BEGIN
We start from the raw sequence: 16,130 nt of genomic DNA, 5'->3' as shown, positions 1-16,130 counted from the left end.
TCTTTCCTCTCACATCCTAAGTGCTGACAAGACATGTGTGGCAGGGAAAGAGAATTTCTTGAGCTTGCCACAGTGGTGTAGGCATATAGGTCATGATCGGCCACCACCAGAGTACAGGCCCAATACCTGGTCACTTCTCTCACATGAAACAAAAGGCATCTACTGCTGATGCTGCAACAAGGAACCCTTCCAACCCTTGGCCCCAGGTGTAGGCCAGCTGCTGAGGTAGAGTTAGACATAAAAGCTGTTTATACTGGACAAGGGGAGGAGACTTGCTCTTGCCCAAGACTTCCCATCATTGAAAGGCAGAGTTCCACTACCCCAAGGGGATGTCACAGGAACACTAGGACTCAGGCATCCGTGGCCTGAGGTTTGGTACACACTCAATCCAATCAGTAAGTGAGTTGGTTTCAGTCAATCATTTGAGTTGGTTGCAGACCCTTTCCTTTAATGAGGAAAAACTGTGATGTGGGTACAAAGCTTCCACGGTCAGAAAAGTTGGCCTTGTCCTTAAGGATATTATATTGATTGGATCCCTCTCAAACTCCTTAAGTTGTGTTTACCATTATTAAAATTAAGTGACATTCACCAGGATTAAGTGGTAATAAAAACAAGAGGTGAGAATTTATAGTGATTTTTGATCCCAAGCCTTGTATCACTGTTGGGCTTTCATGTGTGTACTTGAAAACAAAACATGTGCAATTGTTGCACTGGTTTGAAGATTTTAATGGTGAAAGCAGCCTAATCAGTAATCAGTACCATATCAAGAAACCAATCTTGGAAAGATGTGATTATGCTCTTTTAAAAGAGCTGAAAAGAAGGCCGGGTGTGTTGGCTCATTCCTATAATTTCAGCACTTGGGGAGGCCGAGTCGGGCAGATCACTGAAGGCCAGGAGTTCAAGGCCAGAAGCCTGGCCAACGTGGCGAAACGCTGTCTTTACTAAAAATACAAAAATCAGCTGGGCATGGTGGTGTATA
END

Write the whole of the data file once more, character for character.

We start from the raw sequence: 16,130 nt of genomic DNA, 5'->3' as shown, positions 1-16,130 counted from the left end.
TCTTTCCTCTCACATCCTAAGTGCTGACAAGACATGTGTGGCAGGGAAAGAGAATTTCTTGAGCTTGCCACAGTGGTGTAGGCATATAGGTCATGATCGGCCACCACCAGAGTACAGGCCCAATACCTGGTCACTTCTCTCACATGAAACAAAAGGCATCTACTGCTGATGCTGCAACAAGGAACCCTTCCAACCCTTGGCCCCAGGTGTAGGCCAGCTGCTGAGGTAGAGTTAGACATAAAAGCTGTTTATACTGGACAAGGGGAGGAGACTTGCTCTTGCCCAAGACTTCCCATCATTGAAAGGCAGAGTTCCACTACCCCAAGGGGATGTCACAGGAACACTAGGACTCAGGCATCCGTGGCCTGAGGTTTGGTACACACTCAATCCAATCAGTAAGTGAGTTGGTTTCAGTCAATCATTTGAGTTGGTTGCAGACCCTTTCCTTTAATGAGGAAAAACTGTGATGTGGGTACAAAGCTTCCACGGTCAGAAAAGTTGGCCTTGTCCTTAAGGATATTATATTGATTGGATCCCTCTCAAACTCCTTAAGTTGTGTTTACCATTATTAAAATTAAGTGACATTCACCAGGATTAAGTGGTAATAAAAACAAGAGGTGAGAATTTATAGTGATTTTTGATCCCAAGCCTTGTATCACTGTTGGGCTTTCATGTGTGTACTTGAAAACAAAACATGTGCAATTGTTGCACTGGTTTGAAGATTTTAATGGTGAAAGCAGCCTAATCAGTAATCAGTACCATATCAAGAAACCAATCTTGGAAAGATGTGATTATGCTCTTTTAAAAGAGCTGAAAAGAAGGCCGGGTGTGTTGGCTCATTCCTATAATTTCAGCACTTGGGGAGGCCGAGTCGGGCAGATCACTGAAGGCCAGGAGTTCAAGGCCAGAAGCCTGGCCAACGTGGCGAAACGCTGTCTTTACTAAAAATACAAAAATCAGCTGGGCATGGTGGTGTATA